With people analytics, managers can avoid this kind of proximity bias and create an even playing field for everyone on their team. For example, at one large technology company, managers were making compensation decisions that were leading to inequity, employee dissatisfaction, and churn. But after the managers were equipped with people analytics, they could make informed, objective pay decisions that aligned to the market and internal compensation structure.
Of course, this is not just a matter of “equal pay for equal work”—pay disparities arise when a higher proportion of people from certain groups work in higher paying positions more often. The data can help by giving managers an objective view of performance when making promotion decisions, giving people from underrepresented groups a better shot at higher paid positions.
#2. Nurture meaningful connections
When office work was the norm, a new hire could become fully productive through serendipity. New employees would meet the right people by randomly bumping into connections at the office. But as The Economist reports, spending an average of only three days a week in the office can trim interactions between any two workers by 64%.
In a hybrid environment, insights about collaboration patterns are valuable for both the employee and the manager. With Organizational Network Analysis (ONA), the manager and their employee can analyze communications patterns within and between teams (without seeing the content of the messages). If a new hire is rarely reaching out to key people on the team, the manager can explore this information with the employee, suggesting ways they can strengthen their connections.
#3. Ward off burnout
Hybrid work models that give employees the option to work remotely at least some of the time can be great for employee flexibility. But there are some drawbacks: During the pandemic, many remote workers were tacking on average as much as 2.5 additional working hours per day. More time at the desk doesn’t always translate into higher productivity.
Coders, for example, who work more than 48 hours per week often produce bug counts that are so high the extra time isn’t worth it. This also has implications for employee well-being: overwork can also lead to burnout, which is characterized in part by an “increased mental distance from one’s job.” Like athletes, employees need rest for optimal performance.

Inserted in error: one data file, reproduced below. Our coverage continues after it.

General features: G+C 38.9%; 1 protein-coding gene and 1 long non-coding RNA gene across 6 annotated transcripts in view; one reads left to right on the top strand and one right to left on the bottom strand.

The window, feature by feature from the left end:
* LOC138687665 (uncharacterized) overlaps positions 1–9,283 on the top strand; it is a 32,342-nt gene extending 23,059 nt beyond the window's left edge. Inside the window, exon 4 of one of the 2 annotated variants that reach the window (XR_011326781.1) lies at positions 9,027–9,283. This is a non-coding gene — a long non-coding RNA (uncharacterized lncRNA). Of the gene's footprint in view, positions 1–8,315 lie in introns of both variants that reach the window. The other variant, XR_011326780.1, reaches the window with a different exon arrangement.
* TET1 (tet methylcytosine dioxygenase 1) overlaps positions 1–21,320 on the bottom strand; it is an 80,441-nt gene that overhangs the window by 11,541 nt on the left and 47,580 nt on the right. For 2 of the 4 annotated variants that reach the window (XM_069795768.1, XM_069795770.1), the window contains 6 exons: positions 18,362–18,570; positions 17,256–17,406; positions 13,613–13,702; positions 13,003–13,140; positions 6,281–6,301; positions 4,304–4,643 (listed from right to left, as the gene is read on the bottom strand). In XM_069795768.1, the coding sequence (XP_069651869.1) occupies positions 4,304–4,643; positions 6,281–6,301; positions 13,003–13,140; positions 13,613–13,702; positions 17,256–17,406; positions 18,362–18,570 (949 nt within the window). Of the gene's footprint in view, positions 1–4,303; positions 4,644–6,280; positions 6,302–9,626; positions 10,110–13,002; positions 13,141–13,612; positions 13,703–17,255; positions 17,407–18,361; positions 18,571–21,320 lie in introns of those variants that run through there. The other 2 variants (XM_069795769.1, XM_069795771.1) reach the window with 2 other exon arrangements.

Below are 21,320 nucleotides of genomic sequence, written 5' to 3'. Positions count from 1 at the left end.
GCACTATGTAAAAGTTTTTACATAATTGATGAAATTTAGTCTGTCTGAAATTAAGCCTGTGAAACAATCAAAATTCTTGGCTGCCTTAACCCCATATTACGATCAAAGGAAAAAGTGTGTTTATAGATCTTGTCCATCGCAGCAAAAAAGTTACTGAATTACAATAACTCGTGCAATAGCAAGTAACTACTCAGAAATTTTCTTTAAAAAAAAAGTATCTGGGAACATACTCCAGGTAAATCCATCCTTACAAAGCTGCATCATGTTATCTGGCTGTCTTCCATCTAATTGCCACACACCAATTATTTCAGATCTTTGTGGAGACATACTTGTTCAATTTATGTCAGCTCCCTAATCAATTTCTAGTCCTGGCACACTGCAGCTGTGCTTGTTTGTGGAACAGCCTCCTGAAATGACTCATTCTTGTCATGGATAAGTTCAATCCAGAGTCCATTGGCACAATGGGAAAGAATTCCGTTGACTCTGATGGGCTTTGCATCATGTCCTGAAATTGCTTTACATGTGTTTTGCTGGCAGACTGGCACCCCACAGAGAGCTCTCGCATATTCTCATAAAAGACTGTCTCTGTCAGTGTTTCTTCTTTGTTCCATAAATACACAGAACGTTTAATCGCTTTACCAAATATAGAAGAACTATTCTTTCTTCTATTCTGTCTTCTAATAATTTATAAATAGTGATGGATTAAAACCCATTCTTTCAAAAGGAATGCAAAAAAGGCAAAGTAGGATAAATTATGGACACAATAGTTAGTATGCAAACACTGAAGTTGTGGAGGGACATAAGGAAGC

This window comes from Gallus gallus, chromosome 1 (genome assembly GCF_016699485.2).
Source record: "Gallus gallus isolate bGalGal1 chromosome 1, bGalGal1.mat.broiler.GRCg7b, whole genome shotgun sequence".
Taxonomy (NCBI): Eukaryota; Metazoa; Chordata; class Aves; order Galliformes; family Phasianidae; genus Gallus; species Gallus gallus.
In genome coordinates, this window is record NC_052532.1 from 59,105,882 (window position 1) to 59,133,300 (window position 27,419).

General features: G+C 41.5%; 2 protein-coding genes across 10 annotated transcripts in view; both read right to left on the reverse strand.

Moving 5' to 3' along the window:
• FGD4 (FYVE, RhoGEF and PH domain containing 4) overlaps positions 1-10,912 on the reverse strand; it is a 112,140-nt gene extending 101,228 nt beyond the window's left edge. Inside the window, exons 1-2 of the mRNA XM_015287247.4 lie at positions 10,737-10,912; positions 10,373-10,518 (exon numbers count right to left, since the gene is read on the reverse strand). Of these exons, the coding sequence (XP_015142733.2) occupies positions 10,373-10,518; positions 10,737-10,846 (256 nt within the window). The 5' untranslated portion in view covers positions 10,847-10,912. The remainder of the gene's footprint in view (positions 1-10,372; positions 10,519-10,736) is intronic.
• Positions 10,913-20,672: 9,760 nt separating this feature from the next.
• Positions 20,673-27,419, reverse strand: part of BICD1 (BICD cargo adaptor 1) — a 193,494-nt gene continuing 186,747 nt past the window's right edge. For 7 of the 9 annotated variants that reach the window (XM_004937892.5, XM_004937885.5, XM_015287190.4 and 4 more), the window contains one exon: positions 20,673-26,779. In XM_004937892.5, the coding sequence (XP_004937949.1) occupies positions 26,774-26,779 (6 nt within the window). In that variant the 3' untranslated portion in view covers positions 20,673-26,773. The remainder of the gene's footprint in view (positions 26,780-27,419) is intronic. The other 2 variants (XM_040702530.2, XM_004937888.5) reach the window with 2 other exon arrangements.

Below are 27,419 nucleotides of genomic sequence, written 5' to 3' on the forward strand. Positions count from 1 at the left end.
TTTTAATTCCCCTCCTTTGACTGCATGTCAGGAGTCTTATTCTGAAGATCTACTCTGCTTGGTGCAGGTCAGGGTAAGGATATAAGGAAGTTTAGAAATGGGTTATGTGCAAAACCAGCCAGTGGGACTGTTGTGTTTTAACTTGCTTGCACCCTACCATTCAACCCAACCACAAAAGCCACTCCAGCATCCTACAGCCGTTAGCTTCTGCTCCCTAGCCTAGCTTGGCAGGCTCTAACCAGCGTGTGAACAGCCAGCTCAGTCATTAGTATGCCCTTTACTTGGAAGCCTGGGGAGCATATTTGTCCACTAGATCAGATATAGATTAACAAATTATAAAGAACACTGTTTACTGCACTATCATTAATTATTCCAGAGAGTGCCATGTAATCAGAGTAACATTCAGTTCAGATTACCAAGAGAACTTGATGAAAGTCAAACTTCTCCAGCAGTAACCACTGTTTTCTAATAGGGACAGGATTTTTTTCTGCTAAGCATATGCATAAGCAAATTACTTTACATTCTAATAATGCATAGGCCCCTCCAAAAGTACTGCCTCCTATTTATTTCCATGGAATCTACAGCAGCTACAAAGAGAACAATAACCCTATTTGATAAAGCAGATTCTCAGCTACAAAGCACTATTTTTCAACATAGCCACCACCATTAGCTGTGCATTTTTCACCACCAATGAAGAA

To promote a healthy work-life balance and ward off burnout, managers can turn to insights based on calendar and email activity. If a manager notices that an employee is probably burning the candle at both ends, they can have an informed discussion with that individual to ensure they aren’t feeling pressured to work longer hours. Like an effective coach they can highlight when an employee may be “over-training.”
The objective here is not big brother-style monitoring–which will only lead to employee backlash–but rather to trust people, and then check in once in a while for the goal of supporting their well-being.
Co-creating the future of work: it starts here
I believe we are witnessing the beginnings of a future of work where people have even more options for setting working hours and pursuing a purpose both inside and out of the organization. Forcing people into the old pre-pandemic paradigm of daily commutes would be a step backwards.
But as we venture into this whole new era, the road there won’t be free of twists and turns. With people analytics, employers can make data-informed decisions that can make hybrid work even more supportive of employee well-being and productivity than it was before.
In this joint report with Deloitte, learn how better access to people data improves people management.